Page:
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Yes, I do see "fizz" afterall.

Your rock sample(s) might be:

  • Micrite

  • Dolostone

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No, I do not see "fizz". 

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Coal-black or brown, thick layers of plant organic material.  You may see plant fragments.  

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Shale-green, gray, black, or sometimes red mudstone. 

 

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KEY TABLE FOR GROUP 2 (concluded)

For rocks that fit in Group 2 and do not fit with any of the categories above: 
Do you have a microscope with which to look at each rock sample?

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Yes, I do.  

NEXT STEP:  Look for some of the following features:  Are grains visible?  Are crystals visible?  Are microscopic fossils visible?  Although many possibilities exist, your rock kit only has a few choices to be one or more of these samples.

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No, I do not. 

NEXT STEP:  Look for some of the following features with your hand lens:  Are grains visible?  Are crystals visible?  Are fossils visible?  Although many possibilities exist, your rock kit only has a few choices to be one or more of these samples.

Your rock sample(s) might be:

  • Diatomite (microscopic fossils)

  • Gyprock (crystalline, possibly with some banding of lighter and darker gray layers)

  • Claystone (detrital)

  • Siltstone (detrital and gritty)

Your rock sample(s) might be:

  • Diatomite (microscopic fossils)

  • Gyprock (crystalline, possibly with some banding of lighter and darker gray layers)

  • Claystone (detrital)

  • Siltstone (detrital and gritty)

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Answer the multiple-choice questions below: With your observations, determinations, and identifications of your igneous rock samples, proceed to answer your lab questions with relative ease (hopefully) and submit this last part of your lab homework. 

1.  Sample 22 contains mostly
     a.  quartz
     b.  calcite
     c.  organic material
     d.  halite
     e.  clay and silt grains

2.  Where does sediment like that in sample 22 typically accumulate?
     a. in evaporating desert lakes
     b.  on flanks of volcanoes
     c.  in rapidly flowing rivers
     d.  on the deep sea floor
     e.  all of the above

3.  Sample 22 is a
     a.  conglomerate
     b.  breccia
     c.  sandstone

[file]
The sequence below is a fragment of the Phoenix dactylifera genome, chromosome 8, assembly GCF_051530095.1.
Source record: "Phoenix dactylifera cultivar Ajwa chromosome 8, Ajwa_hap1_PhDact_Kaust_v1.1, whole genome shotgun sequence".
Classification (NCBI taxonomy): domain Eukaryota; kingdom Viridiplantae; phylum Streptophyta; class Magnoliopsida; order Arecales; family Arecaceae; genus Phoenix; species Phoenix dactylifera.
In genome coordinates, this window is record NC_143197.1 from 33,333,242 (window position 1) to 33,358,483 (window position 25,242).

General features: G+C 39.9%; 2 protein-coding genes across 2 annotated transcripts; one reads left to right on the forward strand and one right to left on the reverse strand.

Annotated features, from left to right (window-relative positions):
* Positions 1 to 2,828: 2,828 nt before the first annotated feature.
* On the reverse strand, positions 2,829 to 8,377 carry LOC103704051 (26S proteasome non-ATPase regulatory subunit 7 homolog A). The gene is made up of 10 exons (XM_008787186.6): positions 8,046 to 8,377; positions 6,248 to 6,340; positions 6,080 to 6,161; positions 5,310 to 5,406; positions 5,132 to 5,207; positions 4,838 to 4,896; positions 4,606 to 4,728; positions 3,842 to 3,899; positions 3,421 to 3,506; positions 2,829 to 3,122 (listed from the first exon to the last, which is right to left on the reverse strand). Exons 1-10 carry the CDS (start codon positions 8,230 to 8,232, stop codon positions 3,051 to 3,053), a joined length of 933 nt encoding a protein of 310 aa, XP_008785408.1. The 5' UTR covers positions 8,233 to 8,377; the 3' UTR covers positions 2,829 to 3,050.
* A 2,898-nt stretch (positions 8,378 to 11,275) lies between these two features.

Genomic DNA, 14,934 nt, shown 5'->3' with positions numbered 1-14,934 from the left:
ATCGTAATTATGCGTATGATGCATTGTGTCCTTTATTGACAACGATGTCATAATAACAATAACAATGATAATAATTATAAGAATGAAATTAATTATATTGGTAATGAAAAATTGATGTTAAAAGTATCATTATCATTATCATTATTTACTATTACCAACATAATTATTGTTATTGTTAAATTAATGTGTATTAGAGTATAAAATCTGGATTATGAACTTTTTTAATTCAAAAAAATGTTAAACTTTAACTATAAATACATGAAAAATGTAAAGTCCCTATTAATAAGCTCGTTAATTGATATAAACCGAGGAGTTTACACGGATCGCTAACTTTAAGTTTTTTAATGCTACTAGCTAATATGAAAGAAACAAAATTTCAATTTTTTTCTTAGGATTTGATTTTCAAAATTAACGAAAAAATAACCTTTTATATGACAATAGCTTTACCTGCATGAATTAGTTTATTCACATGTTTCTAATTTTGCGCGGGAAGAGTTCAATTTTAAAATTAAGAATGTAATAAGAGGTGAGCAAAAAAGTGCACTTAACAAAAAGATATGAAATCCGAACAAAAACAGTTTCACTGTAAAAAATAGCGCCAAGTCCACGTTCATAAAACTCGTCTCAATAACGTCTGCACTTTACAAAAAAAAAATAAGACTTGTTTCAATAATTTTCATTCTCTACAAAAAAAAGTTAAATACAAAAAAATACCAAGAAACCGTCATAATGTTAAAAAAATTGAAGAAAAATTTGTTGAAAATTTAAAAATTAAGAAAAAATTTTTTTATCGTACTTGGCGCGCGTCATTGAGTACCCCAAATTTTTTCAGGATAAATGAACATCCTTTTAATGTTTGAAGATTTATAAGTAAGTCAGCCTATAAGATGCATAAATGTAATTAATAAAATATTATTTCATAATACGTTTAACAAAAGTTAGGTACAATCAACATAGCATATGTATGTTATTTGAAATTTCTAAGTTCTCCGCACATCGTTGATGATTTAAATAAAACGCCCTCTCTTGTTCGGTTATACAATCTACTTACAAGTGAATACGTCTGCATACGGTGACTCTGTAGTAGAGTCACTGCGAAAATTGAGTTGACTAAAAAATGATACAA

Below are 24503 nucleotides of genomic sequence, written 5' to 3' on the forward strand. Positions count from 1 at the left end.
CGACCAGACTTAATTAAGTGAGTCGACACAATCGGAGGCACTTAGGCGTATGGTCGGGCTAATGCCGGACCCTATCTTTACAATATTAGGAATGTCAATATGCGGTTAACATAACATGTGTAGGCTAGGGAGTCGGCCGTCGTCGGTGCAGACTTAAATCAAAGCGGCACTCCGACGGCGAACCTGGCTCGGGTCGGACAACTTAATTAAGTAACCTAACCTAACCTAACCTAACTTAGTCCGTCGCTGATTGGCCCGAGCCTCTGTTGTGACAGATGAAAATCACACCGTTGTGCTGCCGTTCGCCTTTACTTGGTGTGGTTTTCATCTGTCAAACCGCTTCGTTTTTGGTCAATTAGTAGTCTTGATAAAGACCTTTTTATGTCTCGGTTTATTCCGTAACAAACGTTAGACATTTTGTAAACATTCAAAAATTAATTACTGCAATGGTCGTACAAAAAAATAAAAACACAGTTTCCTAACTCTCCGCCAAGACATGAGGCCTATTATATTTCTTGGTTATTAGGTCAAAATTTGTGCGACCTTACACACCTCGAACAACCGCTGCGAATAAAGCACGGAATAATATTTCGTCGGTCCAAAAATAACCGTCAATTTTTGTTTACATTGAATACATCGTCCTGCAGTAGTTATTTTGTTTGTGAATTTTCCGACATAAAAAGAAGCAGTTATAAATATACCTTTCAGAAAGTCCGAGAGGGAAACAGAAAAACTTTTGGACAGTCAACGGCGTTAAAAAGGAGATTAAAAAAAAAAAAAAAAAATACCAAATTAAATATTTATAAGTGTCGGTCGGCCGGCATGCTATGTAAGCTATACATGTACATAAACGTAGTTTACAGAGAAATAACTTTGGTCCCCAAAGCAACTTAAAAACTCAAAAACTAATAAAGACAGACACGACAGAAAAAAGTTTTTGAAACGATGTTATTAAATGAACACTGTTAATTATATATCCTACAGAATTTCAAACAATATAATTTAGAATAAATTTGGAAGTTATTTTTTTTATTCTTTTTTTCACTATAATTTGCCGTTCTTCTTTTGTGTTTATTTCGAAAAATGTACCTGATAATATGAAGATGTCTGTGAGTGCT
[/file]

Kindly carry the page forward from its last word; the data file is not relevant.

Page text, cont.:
d.  shale
     e.  limestone

4.  The fossils in sample 23 are
     a.  plant debris
     b.  shell fragments
     c.  vertebrate bones
     d.  fish scales
     e. too small to see with the unaided eye

5.  Sample 23 contains  
     a.  quartz
     b.  calcite
     c.  organic material
     d.  halite
     e.  clay and silt grains

6.  Sample 23 is a
     a.  fossiliferous limestone
     b.  fossiliferous sandstone
     c.  fossiliferous shale
     d.  coquina
     e. chert

7.  How well-sorted is sample 24?
     a.  very well sorted
     b.  well sorted
     c.  moderately sorted
     d.  poorly sorted
     e.  very poorly sorted

8.  Sample 24 is a
     a.  conglomerate
     b.  breccia
     c.  sandstone
     d.  shale
     e.  limestone

9.  Sample 25 contains
     a.  coarse clastic grains
     b.  fine clastic grains
     c.  both fine and coarse clastic grains
     d.  no clastic grains:  it is organic
     e. no clastic grains:  it is inorganic

10.  Qualitatively, how hard is the material in sample 25?
     a.  A fingernail scratches it easily.
     b.  A cent scratches is easily.
     c.  A steel nail scratches it easily.
     d.  None of these tools scratches it easily.
     e.  I don't know, it is magnetic.

11.  Sample 25 is a
     a.  limestone
     b.  sandstone
     c.  shale
     d.  coquina
     e.  chert

12.  Compare that maturity of samples  26 and 29.
     a.  Sample 26 is much more mature than sample 29.
     b.  Sample 26 may be a bit more mature than sample 29.
     c.  Samples 26 and 29 are almost indistinguishable.
     d.  Sample 26 may be a bit less mature than sample 29.
     e.  Sample 26 is much less mature than sample 29.

13.  Sample 26 is a
     a.  limestone
     b.  quartz sandstone
     c.  arkose
     d.  micrite
     e.  chert

14.  Sample 27 contains
     a.  coarse clastic grains
     b.  fine clastic grains
     c.  both fine and coarse clastic grains
     d.  no clastic grains:  it is organic
     e. no clastic grains:  it is inorganic 

15.  Sample 27 is a
     a.  coal
     b.  arkose
     c. micrite
     d.  chert
     e. coquina

16.  One striking diagnostic feature of sample 28 is that it
     a.  is harder than glass
     b.  reacts with acid
     c.  is magnetic
     d.  contains prominent fossils
     e.  rapidly dissolves in water

17.  Sample 28 contains mostly
     a.  quartz
     b.  calcite
     c.  organic material
     d.  halite
     e.  clay and silt grains

18.    Sample 28 is a
     a.  coal
     b.  arkose
     c. micrite
     d.  chert
     e. coquina

19.  Sample 29 contains mostly
     a.  quartz
     b.  calcite
     c.  organic material
     d.  halite
     e.  clay and silt grains

 20.  Sample 29 is a
     a.  limestone
     b.  quartz sandstone
     c.  arkose
     d.  micrite
     e.  chert